Former Marquette lacrosse player Conor Gately regularly put in extra work to improve outside scheduled practices. It became custom for him to dodge and shoot on his own time.
By his senior season, when he had already become the first player in the school history to surpass 100 career points and was on the Tewaaraton watch list, Gately was doing too much, especially on game day.
Using PLAYERTEK by Catapult, a wearable GPS monitoring system said to be the first of its kind when it launched in 2006, coaches discovered Gately’s player load — defined as any body movement that contributes to a player’s total physical work — reached seven to eight miles each game day. He’d put in two miles before warm-ups, which led to fatigue by the third or fourth quarter.
“His player load numbers went through the roof,” said Golden Eagles coach Joe Amplo, who has utilized the technology the last three seasons. “I can’t say any of the extra work was a negative because it made him a good player. But on game day, when you added up all of his movements, it’s a heck of a lot more. … You don’t realize it.”
As a result, the Marquette coaching and sports performance staff reduced Gately’s individual warm-up time to become more energy efficient. They also adjusted practice plans and monitored injured players’ return-to-action timeline.
While Amplo said the technology hasn’t helped the Golden Eagles win or lose games, “It was time to explore it.”
“The data has been useful,” he said. “It changed the way we think about it in terms of how we train our guys.”
Marquette’s transformation reflects a growing trend of wearable technologies in lacrosse. Twelve Division I men’s and women’s programs, one professional team, the NLL’s Rochester Knighthawks, and one high school, St. Xavier (Ohio), are using PLAYERTEK. In a Dec. 15 blog, MLL’s New York Lizards identified wearable tech as the top workout trend of 2018.
“It’s obviously been great to track the yardage and the heart rate,” St. Xavier boys’ lacrosse coach Nate Sprong said. “In the past, it’s been an art to have a feel for whether your team is in shape or not and try to figure out how practices compares to games.”
Other wearables also have emerged in the market, including G-Vert, an intensity tracker that measures kinetic energy, jump analytics, power, stress percentage and appendage asymmetry. Many, including the FitBit, which tracks activity, diet and sleep, and Under Armour HOVR shoes, which has an embedded chip in the sole, link to mobile apps like MapMyRun.
According to Sam McCleery, vice president of Under Armour’s Open Innovation and Commercialization Lab, the history of wearable technology as it relates to an athlete’s desire to improve or achieve something significant, such as a marathon, has four phases.
First, athletes want to collect data. Second, they need accurate data. Third, the data collection needs to be seamless, meaning they don’t need to do anything other than put on a pair of shoes, for example. Lastly, they want meaningful recommendations from the data analysis to perform better or heal faster.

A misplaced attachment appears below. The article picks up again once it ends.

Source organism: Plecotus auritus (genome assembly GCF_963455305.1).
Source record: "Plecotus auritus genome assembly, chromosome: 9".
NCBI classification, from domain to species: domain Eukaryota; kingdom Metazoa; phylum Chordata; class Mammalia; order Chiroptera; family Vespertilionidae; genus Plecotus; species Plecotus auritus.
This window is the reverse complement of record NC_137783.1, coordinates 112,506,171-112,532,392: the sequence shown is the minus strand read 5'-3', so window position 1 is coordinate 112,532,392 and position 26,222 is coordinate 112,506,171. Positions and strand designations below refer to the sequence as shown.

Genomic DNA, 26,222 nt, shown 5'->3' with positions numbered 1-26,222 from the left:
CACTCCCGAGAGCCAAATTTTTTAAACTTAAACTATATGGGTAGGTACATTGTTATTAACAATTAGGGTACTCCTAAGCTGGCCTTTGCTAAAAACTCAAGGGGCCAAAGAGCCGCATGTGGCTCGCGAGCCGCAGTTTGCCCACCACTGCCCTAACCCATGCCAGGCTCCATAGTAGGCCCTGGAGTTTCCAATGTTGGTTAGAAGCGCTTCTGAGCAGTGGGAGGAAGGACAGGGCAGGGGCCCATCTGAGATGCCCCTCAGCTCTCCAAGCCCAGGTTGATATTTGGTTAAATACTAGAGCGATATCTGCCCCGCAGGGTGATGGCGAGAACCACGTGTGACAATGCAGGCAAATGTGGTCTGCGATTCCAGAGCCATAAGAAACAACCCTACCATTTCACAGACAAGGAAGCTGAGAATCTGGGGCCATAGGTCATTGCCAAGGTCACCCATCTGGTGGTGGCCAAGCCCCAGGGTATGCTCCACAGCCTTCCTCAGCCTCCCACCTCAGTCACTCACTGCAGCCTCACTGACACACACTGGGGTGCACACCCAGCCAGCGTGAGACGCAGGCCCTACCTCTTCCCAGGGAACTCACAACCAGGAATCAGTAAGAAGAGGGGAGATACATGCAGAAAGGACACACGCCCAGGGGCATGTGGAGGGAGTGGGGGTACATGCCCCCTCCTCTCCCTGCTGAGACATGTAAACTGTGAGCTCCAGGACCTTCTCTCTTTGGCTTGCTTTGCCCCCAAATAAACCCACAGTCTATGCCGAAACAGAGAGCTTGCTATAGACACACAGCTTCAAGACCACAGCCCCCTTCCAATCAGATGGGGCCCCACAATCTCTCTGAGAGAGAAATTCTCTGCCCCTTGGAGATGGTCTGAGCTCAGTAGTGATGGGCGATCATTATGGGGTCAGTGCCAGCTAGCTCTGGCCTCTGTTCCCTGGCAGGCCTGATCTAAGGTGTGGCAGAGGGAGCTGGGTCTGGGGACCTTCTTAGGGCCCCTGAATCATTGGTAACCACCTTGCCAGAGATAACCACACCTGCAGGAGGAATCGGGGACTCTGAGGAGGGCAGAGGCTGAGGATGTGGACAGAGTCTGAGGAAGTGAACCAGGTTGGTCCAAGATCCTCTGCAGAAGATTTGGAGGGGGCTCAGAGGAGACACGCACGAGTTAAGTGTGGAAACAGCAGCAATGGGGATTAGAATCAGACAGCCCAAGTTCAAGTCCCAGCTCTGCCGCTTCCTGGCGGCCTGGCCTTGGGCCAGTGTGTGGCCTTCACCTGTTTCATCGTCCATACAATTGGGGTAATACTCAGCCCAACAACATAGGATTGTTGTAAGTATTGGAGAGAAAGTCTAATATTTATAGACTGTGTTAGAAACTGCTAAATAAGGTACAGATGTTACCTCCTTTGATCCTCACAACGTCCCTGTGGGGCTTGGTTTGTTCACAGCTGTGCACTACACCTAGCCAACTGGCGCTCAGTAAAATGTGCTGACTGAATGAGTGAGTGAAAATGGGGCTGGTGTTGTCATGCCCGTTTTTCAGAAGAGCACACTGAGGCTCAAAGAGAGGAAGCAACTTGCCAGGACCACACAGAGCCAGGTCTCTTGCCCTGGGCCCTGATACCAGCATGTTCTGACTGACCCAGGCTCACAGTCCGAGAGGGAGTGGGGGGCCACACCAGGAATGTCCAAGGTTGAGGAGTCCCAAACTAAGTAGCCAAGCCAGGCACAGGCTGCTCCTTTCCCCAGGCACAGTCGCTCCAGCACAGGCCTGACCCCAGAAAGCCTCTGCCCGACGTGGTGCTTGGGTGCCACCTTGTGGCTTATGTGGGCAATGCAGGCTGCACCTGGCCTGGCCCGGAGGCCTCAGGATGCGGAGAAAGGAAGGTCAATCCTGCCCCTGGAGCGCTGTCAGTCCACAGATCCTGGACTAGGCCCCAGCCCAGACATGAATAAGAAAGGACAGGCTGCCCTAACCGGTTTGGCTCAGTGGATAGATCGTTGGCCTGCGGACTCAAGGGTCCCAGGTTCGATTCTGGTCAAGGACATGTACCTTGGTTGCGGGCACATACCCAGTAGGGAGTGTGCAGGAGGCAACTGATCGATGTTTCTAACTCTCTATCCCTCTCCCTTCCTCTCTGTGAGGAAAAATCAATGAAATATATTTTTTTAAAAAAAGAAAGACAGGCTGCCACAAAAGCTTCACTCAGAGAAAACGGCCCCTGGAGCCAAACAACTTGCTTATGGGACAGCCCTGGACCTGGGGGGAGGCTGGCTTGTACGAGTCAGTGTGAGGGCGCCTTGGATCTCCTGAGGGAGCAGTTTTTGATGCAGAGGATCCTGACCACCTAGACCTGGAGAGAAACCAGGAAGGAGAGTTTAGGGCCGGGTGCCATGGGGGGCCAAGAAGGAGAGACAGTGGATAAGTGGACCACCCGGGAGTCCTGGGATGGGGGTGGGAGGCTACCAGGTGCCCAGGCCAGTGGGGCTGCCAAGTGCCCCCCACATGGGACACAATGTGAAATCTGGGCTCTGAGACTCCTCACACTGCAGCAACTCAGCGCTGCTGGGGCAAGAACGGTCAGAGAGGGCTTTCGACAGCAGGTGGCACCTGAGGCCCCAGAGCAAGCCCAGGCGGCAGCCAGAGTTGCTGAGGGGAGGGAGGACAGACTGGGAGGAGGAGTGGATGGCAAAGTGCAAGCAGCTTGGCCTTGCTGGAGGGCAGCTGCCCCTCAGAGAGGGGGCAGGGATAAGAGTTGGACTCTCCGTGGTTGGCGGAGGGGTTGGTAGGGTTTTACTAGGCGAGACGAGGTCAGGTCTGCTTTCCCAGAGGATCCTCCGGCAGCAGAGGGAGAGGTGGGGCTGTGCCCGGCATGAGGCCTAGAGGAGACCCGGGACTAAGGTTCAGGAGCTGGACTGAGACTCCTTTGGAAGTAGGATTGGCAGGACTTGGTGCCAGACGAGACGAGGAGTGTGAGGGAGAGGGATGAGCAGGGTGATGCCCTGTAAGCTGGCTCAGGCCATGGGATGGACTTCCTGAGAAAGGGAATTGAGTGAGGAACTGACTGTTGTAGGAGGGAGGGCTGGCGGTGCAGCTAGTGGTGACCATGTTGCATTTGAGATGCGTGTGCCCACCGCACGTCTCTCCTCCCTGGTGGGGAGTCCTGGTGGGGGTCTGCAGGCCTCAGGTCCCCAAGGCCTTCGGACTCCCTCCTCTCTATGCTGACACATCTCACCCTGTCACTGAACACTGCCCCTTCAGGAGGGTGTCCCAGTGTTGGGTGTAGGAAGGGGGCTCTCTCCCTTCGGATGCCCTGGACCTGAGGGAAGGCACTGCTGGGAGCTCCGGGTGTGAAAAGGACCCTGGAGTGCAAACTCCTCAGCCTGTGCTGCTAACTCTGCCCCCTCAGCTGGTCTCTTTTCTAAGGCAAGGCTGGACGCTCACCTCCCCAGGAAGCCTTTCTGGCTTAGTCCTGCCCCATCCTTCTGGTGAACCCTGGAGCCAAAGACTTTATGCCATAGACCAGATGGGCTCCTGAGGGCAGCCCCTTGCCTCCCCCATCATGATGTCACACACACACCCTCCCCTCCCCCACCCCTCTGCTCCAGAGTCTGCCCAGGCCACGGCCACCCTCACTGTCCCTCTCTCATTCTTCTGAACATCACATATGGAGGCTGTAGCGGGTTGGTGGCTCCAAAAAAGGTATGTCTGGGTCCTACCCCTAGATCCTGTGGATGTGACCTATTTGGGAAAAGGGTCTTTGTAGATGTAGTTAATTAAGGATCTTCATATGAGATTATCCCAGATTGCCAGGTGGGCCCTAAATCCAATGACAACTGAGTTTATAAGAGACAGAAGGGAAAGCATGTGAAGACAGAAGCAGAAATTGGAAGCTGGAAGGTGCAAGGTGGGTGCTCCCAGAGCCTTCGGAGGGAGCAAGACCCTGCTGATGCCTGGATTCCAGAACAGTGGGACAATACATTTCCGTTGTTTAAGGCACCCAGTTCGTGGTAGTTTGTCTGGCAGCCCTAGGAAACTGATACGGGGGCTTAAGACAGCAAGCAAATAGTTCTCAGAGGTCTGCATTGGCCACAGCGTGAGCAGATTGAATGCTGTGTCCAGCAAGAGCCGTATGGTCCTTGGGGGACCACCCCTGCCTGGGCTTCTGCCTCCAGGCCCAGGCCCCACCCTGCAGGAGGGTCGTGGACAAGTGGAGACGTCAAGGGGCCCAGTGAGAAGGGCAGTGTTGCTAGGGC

“What we’re seeing now is this convergence of wellness, health, sports [and] athletes in this digital sports hub,” McCleery said at the Lacrosse Industry Summit on Jan. 18.
Michael Gordon, St. Xavier’s head athletic trainer since 2005 and former ATC spotter for the NFL’s Cincinnati Bengals, said he couldn’t find any studies on wearable technology in lacrosse. Nothing answered questions regarding positional differences in player loads or how to maximize performance for game day.
Therefore, he and fellow St. Xavier trainer Ken Rushford focused on lacrosse in their master’s thesis for the coaching education and athlete development program at Xavier University.
Gordon and Rushford discovered the in-game load for Sprong’s team varied from 3,000-6,000 yards (about 3.5 miles) depending on position and sometimes more than 10,000 yards (about 5.5 miles) in practice. Their findings showed high intensity in practices, which could require periodization to avoid burnout this spring.
“That kind of mileage surprised me,” Sprong said. “If they were on the track running four miles a day, they wouldn’t be happy with it.”
Gordon said it’s important to have the buy-in from coaches and players to listen to and accept feedback.
“If it’s just a tool for the sake of being a tool, and it’s not in the budget, then that’s a hard sell,” he said. “But if they can see the benefit and the ability to tailor practices to best suit their athletes, and have the people and facilities in place to do it, then I think it’s a slam dunk.”
Louisville women’s lacrosse has used the technology for the past four years. When Scott Teeter took over as coach before this season, he saw the data. When one Cardinal’s player load was “off the wall,” he was able to intervene before the analytics were too skewed and found out she was stressed with academics.
“It started in baseball with the ‘Moneyball’ name, the analytics approach,” Teeter said. “It’s just a correlation to how your body responds. If you can track it, you can get trends. There’s a science behind it. It’s not just the eye test that the girls are tired. We actually have data to prove it.”